The New York Times published an article about RT on January 7. The article discussed the claims made by US intelligence saying that supposedly RT seeks “to destroy the credibility of spectators towards the democratic procedures in the United States.”
In the original version of the NYT article it was written that supposedly Martin accused RT of propaganda during a live show.
Later on, the article was edited suggesting that Martin actually didn’t do that, but instead condemned Russia's actions with regard to Ukraine and left the channel a few months later because of that.
Such claims in the published article angered Martin. She said that all her work at RT was misrepresented in the published article.
“What a mess. New York Times' feature piece defending the intelligence report on Russian interference in US elections contained egregious errors about me,” Martin wrote on her Facebook.
In an interview with Sputnik, Martin expressed her shock: “I was quite taken aback. First of all I didn’t know that I had so much power. I didn’t know that reporting from five years ago had wheeled the American electorate to 20,000 votes in Wisconsin. I didn’t know that so many people were watching my show on RT.”
She further said that the whole thing is so “unbelievably, audaciously ridiculous.”
“I can’t even begin to tell you how insane this really is. It should be laughed off instead of being taken seriously by these establishment publications.”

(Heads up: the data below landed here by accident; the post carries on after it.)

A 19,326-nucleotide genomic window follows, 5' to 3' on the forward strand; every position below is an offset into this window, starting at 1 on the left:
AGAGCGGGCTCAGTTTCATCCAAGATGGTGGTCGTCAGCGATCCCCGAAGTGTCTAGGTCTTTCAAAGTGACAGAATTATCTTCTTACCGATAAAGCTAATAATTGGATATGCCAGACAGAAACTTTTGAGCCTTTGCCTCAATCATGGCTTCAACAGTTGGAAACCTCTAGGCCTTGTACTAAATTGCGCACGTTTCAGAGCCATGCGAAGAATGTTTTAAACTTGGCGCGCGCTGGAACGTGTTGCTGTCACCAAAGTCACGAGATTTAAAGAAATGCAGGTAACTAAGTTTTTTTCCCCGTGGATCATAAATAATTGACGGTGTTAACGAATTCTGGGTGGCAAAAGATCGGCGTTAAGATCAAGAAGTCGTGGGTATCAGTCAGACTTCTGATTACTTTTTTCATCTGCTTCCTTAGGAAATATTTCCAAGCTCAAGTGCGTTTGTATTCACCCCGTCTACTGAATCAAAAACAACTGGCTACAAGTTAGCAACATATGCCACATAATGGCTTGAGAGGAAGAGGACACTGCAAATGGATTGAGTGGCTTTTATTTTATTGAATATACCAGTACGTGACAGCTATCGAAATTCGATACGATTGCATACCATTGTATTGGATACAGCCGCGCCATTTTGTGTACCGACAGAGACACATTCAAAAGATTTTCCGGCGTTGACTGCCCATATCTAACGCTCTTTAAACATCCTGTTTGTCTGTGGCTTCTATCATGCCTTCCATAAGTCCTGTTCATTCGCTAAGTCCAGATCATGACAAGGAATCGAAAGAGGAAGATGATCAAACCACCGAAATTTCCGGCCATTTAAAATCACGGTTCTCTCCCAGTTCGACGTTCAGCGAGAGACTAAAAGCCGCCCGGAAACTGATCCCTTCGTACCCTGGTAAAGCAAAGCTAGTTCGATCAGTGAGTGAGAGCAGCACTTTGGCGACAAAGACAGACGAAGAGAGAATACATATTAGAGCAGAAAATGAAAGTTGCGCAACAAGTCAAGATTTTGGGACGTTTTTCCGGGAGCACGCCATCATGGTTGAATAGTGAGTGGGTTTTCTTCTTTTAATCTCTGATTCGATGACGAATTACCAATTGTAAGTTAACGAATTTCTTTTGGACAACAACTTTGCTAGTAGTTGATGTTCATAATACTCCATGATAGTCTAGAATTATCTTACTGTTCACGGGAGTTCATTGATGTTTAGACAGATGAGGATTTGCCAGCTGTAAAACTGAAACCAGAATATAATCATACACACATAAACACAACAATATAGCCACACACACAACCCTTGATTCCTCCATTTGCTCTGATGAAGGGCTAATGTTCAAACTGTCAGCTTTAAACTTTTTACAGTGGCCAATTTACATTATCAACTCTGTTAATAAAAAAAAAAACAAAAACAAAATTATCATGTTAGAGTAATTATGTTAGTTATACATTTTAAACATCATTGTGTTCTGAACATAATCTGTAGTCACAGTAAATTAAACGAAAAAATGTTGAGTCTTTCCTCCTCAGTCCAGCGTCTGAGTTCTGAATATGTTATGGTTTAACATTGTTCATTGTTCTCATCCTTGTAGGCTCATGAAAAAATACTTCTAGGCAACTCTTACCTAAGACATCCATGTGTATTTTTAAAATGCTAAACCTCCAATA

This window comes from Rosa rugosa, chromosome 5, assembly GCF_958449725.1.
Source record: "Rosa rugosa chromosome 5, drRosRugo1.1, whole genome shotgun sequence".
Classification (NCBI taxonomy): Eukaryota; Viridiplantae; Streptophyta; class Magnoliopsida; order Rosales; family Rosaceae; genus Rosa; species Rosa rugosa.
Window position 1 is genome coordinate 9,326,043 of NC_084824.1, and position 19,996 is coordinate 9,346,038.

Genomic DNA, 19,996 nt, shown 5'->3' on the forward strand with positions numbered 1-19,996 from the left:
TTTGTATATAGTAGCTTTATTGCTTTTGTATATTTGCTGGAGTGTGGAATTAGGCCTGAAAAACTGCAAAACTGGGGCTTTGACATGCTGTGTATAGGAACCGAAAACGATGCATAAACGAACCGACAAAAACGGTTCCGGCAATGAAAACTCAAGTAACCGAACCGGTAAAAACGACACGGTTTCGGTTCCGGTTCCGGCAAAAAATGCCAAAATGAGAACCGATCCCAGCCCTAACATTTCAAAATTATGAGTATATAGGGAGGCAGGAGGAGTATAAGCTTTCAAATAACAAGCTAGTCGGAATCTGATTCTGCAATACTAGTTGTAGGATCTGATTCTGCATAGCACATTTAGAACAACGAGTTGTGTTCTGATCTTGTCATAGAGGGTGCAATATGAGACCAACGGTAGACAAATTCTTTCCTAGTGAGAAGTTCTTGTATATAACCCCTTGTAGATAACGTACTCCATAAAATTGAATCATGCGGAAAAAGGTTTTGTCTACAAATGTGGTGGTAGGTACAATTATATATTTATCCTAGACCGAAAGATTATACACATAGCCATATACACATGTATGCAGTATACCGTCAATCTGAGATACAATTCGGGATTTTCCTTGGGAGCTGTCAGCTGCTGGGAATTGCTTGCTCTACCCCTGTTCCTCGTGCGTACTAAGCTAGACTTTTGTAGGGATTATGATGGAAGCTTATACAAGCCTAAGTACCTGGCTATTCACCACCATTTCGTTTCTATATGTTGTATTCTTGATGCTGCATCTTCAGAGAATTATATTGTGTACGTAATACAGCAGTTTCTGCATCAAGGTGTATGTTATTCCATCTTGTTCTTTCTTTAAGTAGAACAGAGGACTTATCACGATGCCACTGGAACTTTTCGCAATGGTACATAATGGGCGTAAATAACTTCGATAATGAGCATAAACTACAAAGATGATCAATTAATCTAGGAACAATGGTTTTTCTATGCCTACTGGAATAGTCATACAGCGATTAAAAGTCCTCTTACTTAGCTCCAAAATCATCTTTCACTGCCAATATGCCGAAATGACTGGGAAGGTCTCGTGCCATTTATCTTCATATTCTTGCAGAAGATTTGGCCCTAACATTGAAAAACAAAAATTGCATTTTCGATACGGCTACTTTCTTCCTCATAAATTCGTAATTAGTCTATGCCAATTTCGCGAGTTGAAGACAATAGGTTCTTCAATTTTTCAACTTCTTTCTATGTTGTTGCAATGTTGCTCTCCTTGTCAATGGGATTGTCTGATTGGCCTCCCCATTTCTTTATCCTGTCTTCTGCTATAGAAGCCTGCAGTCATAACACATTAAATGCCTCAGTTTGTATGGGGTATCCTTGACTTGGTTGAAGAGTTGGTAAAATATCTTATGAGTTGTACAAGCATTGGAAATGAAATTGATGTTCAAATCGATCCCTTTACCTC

But instead you have The Washington Post and the New York Times hailing it as if it is some sort of report that should be taken seriously. “It is a joke,” the journalist said.
Martin discussed the NYT article and their “fake narrative” of stories and how they never stop “selling war and propaganda on behalf of the state.”
Talking about her show on RT she said that even after she expressed criticism about some of Moscow’s policies that she did not agree with, she still could keep her job and her prime time show for a whole year.
Hence, the article suggesting that she left because of “political differences with RT” is very far from the truth. The journalist said that she tried to contact the author of the article, in order to ask him to make corrections to the statements. However, he did not care to make those changes right away and even after some corrections were made it was not exactly how she wanted it to be.
Similarly on her Facebook, Martin noted that she did criticize Moscow's policy, but retired a year later and that was not because of RT’s “propaganda.”
“I worked at RT for an entire year after speaking out and didn't quit because of "propaganda"—in fact, I had paved more editorial freedom there than most of the corporate bought mainstream media and defended that point in every interview I did,” Martin wrote in her Facebook post.
She added that the “paper of record really needs to work on its most basic research, because this is just embarrassing.”
On January 5, US Director of National Intelligence James Clapper said at a US Senate hearing on cybersecurity that RT had been "disparaging" of the US political system and was active in promoting its views on US hypocrisy regarding human rights and generally seeking out fissures in US society. Clapper also accused RT of spreading fake news stories.
US media has also been lashing out against Russian journalists working in the country. In November, shortly after the US presidential election, The Washington Post published a piece claiming that Russian media outlets flooded the country with "fake news" and propaganda with the aim of helping Donald Trump win the election. The newspaper later updated the article stating that it does not vouch for the accuracy of the authors' statements.